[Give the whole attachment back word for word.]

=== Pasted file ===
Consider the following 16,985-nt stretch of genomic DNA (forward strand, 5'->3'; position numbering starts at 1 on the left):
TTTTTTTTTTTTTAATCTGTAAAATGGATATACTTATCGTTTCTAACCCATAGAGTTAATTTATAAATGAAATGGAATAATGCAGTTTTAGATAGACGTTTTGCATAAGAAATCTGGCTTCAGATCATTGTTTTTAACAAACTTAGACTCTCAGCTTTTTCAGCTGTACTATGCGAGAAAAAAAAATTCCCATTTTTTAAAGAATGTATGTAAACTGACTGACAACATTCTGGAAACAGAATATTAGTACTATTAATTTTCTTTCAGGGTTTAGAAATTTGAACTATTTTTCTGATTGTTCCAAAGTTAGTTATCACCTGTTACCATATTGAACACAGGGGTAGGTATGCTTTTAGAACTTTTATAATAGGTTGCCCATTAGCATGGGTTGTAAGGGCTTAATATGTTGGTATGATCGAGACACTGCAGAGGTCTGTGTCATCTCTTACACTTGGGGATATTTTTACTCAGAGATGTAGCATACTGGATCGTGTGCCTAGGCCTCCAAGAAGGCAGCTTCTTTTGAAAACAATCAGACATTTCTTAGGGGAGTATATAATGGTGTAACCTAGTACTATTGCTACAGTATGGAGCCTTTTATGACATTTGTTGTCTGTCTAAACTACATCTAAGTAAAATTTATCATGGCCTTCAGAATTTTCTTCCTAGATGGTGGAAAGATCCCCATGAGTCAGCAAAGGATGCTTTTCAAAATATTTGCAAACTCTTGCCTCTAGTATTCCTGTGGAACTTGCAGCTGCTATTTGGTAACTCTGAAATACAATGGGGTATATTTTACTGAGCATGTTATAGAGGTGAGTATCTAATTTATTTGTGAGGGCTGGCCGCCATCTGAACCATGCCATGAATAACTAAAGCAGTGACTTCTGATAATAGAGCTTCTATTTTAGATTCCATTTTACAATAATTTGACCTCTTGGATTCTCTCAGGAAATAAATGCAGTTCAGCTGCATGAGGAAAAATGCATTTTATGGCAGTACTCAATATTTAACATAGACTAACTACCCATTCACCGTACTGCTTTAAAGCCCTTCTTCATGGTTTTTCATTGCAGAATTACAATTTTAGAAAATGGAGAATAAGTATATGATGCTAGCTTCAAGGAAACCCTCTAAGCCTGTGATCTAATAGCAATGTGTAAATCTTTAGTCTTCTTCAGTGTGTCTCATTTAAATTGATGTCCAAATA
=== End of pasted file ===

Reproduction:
Consider the following 16,985-nt stretch of genomic DNA (forward strand, 5'->3'; position numbering starts at 1 on the left):
TTTTTTTTTTTTTAATCTGTAAAATGGATATACTTATCGTTTCTAACCCATAGAGTTAATTTATAAATGAAATGGAATAATGCAGTTTTAGATAGACGTTTTGCATAAGAAATCTGGCTTCAGATCATTGTTTTTAACAAACTTAGACTCTCAGCTTTTTCAGCTGTACTATGCGAGAAAAAAAAATTCCCATTTTTTAAAGAATGTATGTAAACTGACTGACAACATTCTGGAAACAGAATATTAGTACTATTAATTTTCTTTCAGGGTTTAGAAATTTGAACTATTTTTCTGATTGTTCCAAAGTTAGTTATCACCTGTTACCATATTGAACACAGGGGTAGGTATGCTTTTAGAACTTTTATAATAGGTTGCCCATTAGCATGGGTTGTAAGGGCTTAATATGTTGGTATGATCGAGACACTGCAGAGGTCTGTGTCATCTCTTACACTTGGGGATATTTTTACTCAGAGATGTAGCATACTGGATCGTGTGCCTAGGCCTCCAAGAAGGCAGCTTCTTTTGAAAACAATCAGACATTTCTTAGGGGAGTATATAATGGTGTAACCTAGTACTATTGCTACAGTATGGAGCCTTTTATGACATTTGTTGTCTGTCTAAACTACATCTAAGTAAAATTTATCATGGCCTTCAGAATTTTCTTCCTAGATGGTGGAAAGATCCCCATGAGTCAGCAAAGGATGCTTTTCAAAATATTTGCAAACTCTTGCCTCTAGTATTCCTGTGGAACTTGCAGCTGCTATTTGGTAACTCTGAAATACAATGGGGTATATTTTACTGAGCATGTTATAGAGGTGAGTATCTAATTTATTTGTGAGGGCTGGCCGCCATCTGAACCATGCCATGAATAACTAAAGCAGTGACTTCTGATAATAGAGCTTCTATTTTAGATTCCATTTTACAATAATTTGACCTCTTGGATTCTCTCAGGAAATAAATGCAGTTCAGCTGCATGAGGAAAAATGCATTTTATGGCAGTACTCAATATTTAACATAGACTAACTACCCATTCACCGTACTGCTTTAAAGCCCTTCTTCATGGTTTTTCATTGCAGAATTACAATTTTAGAAAATGGAGAATAAGTATATGATGCTAGCTTCAAGGAAACCCTCTAAGCCTGTGATCTAATAGCAATGTGTAAATCTTTAGTCTTCTTCAGTGTGTCTCATTTAAATTGATGTCCAAATA